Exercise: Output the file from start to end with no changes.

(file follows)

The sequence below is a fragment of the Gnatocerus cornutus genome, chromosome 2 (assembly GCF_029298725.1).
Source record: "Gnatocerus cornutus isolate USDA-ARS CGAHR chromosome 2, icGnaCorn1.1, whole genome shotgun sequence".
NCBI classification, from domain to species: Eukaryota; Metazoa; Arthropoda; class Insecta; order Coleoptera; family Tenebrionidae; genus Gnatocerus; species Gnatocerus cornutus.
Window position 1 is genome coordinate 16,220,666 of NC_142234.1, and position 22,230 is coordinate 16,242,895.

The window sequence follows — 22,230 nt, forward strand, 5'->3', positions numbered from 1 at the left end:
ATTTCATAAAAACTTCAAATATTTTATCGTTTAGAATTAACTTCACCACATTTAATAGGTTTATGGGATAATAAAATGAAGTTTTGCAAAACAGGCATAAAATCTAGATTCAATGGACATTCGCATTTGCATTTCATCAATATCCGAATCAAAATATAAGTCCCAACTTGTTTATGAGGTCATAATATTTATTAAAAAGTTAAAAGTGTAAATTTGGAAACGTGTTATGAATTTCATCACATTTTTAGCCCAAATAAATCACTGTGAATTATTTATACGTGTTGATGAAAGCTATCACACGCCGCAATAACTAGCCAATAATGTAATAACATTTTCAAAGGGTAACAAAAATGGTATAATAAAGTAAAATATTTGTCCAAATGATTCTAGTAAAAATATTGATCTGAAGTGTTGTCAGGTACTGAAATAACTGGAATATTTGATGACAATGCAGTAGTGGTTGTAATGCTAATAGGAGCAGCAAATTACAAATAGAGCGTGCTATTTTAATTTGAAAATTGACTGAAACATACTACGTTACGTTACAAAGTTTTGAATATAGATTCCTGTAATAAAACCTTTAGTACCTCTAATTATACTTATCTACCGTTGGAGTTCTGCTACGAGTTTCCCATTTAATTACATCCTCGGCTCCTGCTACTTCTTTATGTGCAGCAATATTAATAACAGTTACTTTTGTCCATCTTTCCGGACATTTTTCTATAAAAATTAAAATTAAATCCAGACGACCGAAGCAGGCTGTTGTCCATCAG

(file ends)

The sequence below is a fragment of the Gnatocerus cornutus genome, chromosome 2 (assembly GCF_029298725.1).
Source record: "Gnatocerus cornutus isolate USDA-ARS CGAHR chromosome 2, icGnaCorn1.1, whole genome shotgun sequence".
NCBI classification, from domain to species: Eukaryota; Metazoa; Arthropoda; class Insecta; order Coleoptera; family Tenebrionidae; genus Gnatocerus; species Gnatocerus cornutus.
Window position 1 is genome coordinate 16,220,666 of NC_142234.1, and position 22,230 is coordinate 16,242,895.

The window sequence follows — 22,230 nt, forward strand, 5'->3', positions numbered from 1 at the left end:
ATTTCATAAAAACTTCAAATATTTTATCGTTTAGAATTAACTTCACCACATTTAATAGGTTTATGGGATAATAAAATGAAGTTTTGCAAAACAGGCATAAAATCTAGATTCAATGGACATTCGCATTTGCATTTCATCAATATCCGAATCAAAATATAAGTCCCAACTTGTTTATGAGGTCATAATATTTATTAAAAAGTTAAAAGTGTAAATTTGGAAACGTGTTATGAATTTCATCACATTTTTAGCCCAAATAAATCACTGTGAATTATTTATACGTGTTGATGAAAGCTATCACACGCCGCAATAACTAGCCAATAATGTAATAACATTTTCAAAGGGTAACAAAAATGGTATAATAAAGTAAAATATTTGTCCAAATGATTCTAGTAAAAATATTGATCTGAAGTGTTGTCAGGTACTGAAATAACTGGAATATTTGATGACAATGCAGTAGTGGTTGTAATGCTAATAGGAGCAGCAAATTACAAATAGAGCGTGCTATTTTAATTTGAAAATTGACTGAAACATACTACGTTACGTTACAAAGTTTTGAATATAGATTCCTGTAATAAAACCTTTAGTACCTCTAATTATACTTATCTACCGTTGGAGTTCTGCTACGAGTTTCCCATTTAATTACATCCTCGGCTCCTGCTACTTCTTTATGTGCAGCAATATTAATAACAGTTACTTTTGTCCATCTTTCCGGACATTTTTCTATAAAAATTAAAATTAAATCCAGACGACCGAAGCAGGCTGTTGTCCATCAG